When highschool students watch teenage movies like “Teen Wolf” or “To All The Boys I Loved Before,” they see the characters drive to and from school, picking up their friends and enjoying many adventures together. Many high school students dream of driving a car, and due to the COVID-19 pandemic some Bonita Vista High (BVH) students have been motivated to get their permit or driver’s license. This is not because they want to live out their fantasy but because they have more responsibilities. Meanwhile, other students are hesitant to get their driver’s license during the pandemic.
Junior Samantha Bianes, for instance, felt “excited” to drive before the pandemic because she thought it would make her feel more grown up and have more freedom. In addition, she was influenced by the media’s portrayal of driving as something “cool.”
“Driving a car has turned into a rite of passage, meaning that we all want to learn to drive because in our favorite TV shows, movies and books, teens are constantly gawking about driving and how it gives them a sense of liberty. I was excited because it would mean I would gain a sense of independence, and it’s like a milestone,” Bianes said.
Bianes explains that during the pandemic, she has lost motivation overall—whether it be in academics or getting her driver’s license. Also, she has been “swamped” with her extracurriculars and school work, which is her current priority.
“The pandemic has left a lot of people with either an increase in workload or a decrease in motivation. It can be hard to do something you’re not used to or not good at yet and enjoy it,” Bianes said.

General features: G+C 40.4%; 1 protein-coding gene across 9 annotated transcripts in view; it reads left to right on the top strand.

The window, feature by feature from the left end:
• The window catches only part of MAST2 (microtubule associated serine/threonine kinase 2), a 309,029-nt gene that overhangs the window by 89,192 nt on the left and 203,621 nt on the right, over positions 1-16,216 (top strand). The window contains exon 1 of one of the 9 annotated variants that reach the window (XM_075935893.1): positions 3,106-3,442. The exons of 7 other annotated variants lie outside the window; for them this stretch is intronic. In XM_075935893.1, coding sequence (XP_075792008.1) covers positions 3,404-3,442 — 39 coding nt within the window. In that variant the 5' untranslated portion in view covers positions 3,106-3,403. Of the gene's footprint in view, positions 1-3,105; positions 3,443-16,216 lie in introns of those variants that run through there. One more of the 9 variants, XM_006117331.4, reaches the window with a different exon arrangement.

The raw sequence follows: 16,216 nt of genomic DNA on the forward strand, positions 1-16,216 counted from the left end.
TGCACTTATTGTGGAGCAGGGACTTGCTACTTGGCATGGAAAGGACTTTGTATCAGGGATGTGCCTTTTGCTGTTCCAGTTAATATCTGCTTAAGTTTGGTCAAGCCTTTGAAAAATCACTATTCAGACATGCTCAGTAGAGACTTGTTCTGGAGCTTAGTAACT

On the other hand, some students never wanted to drive, despite the pandemic. Junior Lourdes Castruita shared that the pandemic hasn’t affected her decision of whether to drive or not. She has always known that when she is able to drive, it would represent a step towards adulthood, which is why she’s hesitant to acquire a license.
“I just don’t need [a driver’s license] since my parents can drive me around. I feel like if I get my license, it will signify myself growing up, and I don’t want that [responsibility],” Castruita said.
Sophomore Naftaly Illegas said that she has been scared of driving and was not excited to get behind the wheel. However, the COVID-19 pandemic has forced her to take on the responsibility of getting her driver’s permit.
“[The pandemic] actually made me gain motivation to get [my permit]. I am the oldest out of all my siblings, and my dad is a single father. It is hard for him to drive us places. He leaves for work and in case of an emergency, there is no one that can drive. That is why I need to learn,” Illegas said.
Castruita believes that some students are opting not to get their license or permit because they don’t see a need in obtaining them during the pandemic. Like many other students, she is not going out as often, so she does not see the point in getting her permit.
“Maybe some people feel unsafe learning how to drive without someone else. Due to the pandemic, students are no longer driving with their friends for safety reasons. They also might feel like they don’t need it because they are not going anywhere,” Castruita said.
In addition, Illegas said that if she did not have the responsibility of taking care of her siblings, she would not want to get a driver’s license. She also mentioned that getting her permit before the pandemic would have been faster.
“Before the pandemic, my dad was going to sign me up for a program to learn how to drive. However, right now it is closed down, so it is taking me more time,” Illegas said.
During the pandemic, getting a driver’s license or permit has become a necessity to some people and less of a priority to others. In the end, Bianes, Castruita and Illegas are going to get their licenses, just not at the same time.
“Each person has their reasons for getting their driver’s license. Some people are unmotivated because they feel like the pandemic is going to be longer and there is no use for them [and then] there are people who are more motivated, like myself. Whichever [choice] is completely fine. When they know they want it or need it, they will get it,” Illegas said.